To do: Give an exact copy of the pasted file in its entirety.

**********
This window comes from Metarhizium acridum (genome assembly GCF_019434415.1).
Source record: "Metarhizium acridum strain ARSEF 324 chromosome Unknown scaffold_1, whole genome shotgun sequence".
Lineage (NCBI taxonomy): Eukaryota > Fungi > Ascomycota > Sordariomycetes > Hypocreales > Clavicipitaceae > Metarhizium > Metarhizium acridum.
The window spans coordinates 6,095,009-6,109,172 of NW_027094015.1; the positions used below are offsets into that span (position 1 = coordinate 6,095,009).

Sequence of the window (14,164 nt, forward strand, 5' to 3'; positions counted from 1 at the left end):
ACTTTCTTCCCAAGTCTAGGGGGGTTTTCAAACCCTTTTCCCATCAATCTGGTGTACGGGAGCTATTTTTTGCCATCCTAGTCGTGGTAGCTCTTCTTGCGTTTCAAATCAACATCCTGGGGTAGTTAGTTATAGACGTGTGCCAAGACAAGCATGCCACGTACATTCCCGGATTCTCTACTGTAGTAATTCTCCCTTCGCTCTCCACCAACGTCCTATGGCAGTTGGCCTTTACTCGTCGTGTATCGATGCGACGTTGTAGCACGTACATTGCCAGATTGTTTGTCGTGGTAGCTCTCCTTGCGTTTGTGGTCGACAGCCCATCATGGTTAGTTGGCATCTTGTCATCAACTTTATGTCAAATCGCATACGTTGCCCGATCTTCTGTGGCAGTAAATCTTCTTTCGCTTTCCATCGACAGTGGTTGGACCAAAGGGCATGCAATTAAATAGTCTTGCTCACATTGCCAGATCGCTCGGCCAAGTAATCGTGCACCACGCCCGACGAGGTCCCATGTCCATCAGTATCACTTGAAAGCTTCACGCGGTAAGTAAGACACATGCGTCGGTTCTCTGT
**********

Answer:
This window comes from Metarhizium acridum (genome assembly GCF_019434415.1).
Source record: "Metarhizium acridum strain ARSEF 324 chromosome Unknown scaffold_1, whole genome shotgun sequence".
Lineage (NCBI taxonomy): Eukaryota > Fungi > Ascomycota > Sordariomycetes > Hypocreales > Clavicipitaceae > Metarhizium > Metarhizium acridum.
The window spans coordinates 6,095,009-6,109,172 of NW_027094015.1; the positions used below are offsets into that span (position 1 = coordinate 6,095,009).

Sequence of the window (14,164 nt, forward strand, 5' to 3'; positions counted from 1 at the left end):
ACTTTCTTCCCAAGTCTAGGGGGGTTTTCAAACCCTTTTCCCATCAATCTGGTGTACGGGAGCTATTTTTTGCCATCCTAGTCGTGGTAGCTCTTCTTGCGTTTCAAATCAACATCCTGGGGTAGTTAGTTATAGACGTGTGCCAAGACAAGCATGCCACGTACATTCCCGGATTCTCTACTGTAGTAATTCTCCCTTCGCTCTCCACCAACGTCCTATGGCAGTTGGCCTTTACTCGTCGTGTATCGATGCGACGTTGTAGCACGTACATTGCCAGATTGTTTGTCGTGGTAGCTCTCCTTGCGTTTGTGGTCGACAGCCCATCATGGTTAGTTGGCATCTTGTCATCAACTTTATGTCAAATCGCATACGTTGCCCGATCTTCTGTGGCAGTAAATCTTCTTTCGCTTTCCATCGACAGTGGTTGGACCAAAGGGCATGCAATTAAATAGTCTTGCTCACATTGCCAGATCGCTCGGCCAAGTAATCGTGCACCACGCCCGACGAGGTCCCATGTCCATCAGTATCACTTGAAAGCTTCACGCGGTAAGTAAGACACATGCGTCGGTTCTCTGT